21. Message From Chairman Khrushchev to President Johnson 1

Dear Mr. President:

I felt a need even earlier to send you a message of this content. But I put it off somehow, thinking that perhaps the reasons for which I decided to address myself to you would not be rightly understood. Now, I believe, you will understand me correctly.

During the last few months there have occurred one incident after another, causing much unpleasantness and adding to the tension in the already complicated relations between our two countries.

In the first place some member of the United States Armed Forces assigned to the Federal Republic of Germany and West Berlin wanted to change, without prior permission, the procedure for checking documents of military personnel on the routes of communication with West Berlin passing through the territory of the German Democratic Republic. To be sure, United States Government organs insisted in the correspondence carried on subsequently through diplomatic and military channels that the Soviet side had changed the conditions while the Americans adhered to the old rules that had been agreed upon. But I can assure you that this was not so at all. We did not change anything in the procedure for checking documents of the military personnel of the United States, Great Britain and France. On the contrary, the American command adopted some sort of internal instructions changing the practice agreed upon, and required that others take this into account.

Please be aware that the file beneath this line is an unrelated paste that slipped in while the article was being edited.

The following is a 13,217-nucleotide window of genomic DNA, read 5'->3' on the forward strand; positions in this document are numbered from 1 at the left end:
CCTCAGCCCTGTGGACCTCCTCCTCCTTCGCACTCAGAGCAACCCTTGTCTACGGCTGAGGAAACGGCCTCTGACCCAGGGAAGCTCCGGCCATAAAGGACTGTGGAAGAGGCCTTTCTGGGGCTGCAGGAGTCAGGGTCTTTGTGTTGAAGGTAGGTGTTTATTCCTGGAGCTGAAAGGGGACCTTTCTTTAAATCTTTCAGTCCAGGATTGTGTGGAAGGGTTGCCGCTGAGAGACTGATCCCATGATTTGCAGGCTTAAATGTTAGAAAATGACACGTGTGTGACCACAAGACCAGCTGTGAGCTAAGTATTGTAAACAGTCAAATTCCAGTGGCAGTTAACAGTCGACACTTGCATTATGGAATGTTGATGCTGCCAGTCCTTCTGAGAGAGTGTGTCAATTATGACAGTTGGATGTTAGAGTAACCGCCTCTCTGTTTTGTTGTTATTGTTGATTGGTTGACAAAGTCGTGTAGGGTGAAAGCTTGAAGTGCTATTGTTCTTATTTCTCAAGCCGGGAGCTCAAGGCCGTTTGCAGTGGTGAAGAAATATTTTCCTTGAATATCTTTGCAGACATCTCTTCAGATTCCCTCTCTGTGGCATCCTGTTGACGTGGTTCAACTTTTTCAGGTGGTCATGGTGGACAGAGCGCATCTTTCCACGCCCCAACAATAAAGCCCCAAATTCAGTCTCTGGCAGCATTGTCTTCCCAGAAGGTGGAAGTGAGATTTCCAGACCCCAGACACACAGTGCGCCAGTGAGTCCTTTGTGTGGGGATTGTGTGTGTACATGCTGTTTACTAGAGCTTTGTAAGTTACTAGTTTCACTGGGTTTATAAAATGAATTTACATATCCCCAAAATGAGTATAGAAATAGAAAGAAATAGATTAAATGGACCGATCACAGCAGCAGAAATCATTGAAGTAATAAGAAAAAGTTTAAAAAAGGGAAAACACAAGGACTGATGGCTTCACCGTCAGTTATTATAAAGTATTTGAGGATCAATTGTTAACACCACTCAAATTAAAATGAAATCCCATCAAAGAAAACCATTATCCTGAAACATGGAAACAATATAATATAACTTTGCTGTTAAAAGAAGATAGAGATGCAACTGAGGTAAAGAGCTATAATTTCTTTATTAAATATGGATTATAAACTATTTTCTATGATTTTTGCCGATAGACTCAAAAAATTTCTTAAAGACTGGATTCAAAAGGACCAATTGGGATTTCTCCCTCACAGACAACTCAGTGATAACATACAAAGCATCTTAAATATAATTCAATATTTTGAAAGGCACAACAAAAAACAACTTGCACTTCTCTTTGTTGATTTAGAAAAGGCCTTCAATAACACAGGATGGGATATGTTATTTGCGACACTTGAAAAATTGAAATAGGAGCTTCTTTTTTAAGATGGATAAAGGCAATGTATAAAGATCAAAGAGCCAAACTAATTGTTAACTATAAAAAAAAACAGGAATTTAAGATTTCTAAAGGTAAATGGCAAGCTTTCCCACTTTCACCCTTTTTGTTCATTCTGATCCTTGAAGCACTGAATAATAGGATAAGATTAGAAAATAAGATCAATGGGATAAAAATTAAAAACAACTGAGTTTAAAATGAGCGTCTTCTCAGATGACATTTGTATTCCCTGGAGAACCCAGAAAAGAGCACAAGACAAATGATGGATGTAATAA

Why do I come back to this question? If this were an isolated act, it could have been taken as constituting an unpleasant occurrence, but unfortunately similar acts are not few in number and it is not always easy to avoid the impression: are these not links in the same chain with which certain circles are striving to keep the United States of America and the Soviet Union from throwing off the shackles of the “Cold War"?

Incidents on the ground have finally been settled. Now they happen in the air.2 On January 28, an American military aircraft intruded in the air space of the German Democratic Republic. In spite of the [Page 50]warning and of the order to land, the aircraft continued to fly deep into the GDR until it was shot down. The American side stated that this violation was unintentional, that this was not a military plane but a training plane which had lost its bearings.

It is difficult to agree that even a training plane could stray off course in such clear weather and over territory which is quite familiar to flying personnel. Nevertheless we took into account the statement made by your government that this was an accidental flight and that USA authorities are taking steps to prevent similar violations in the future.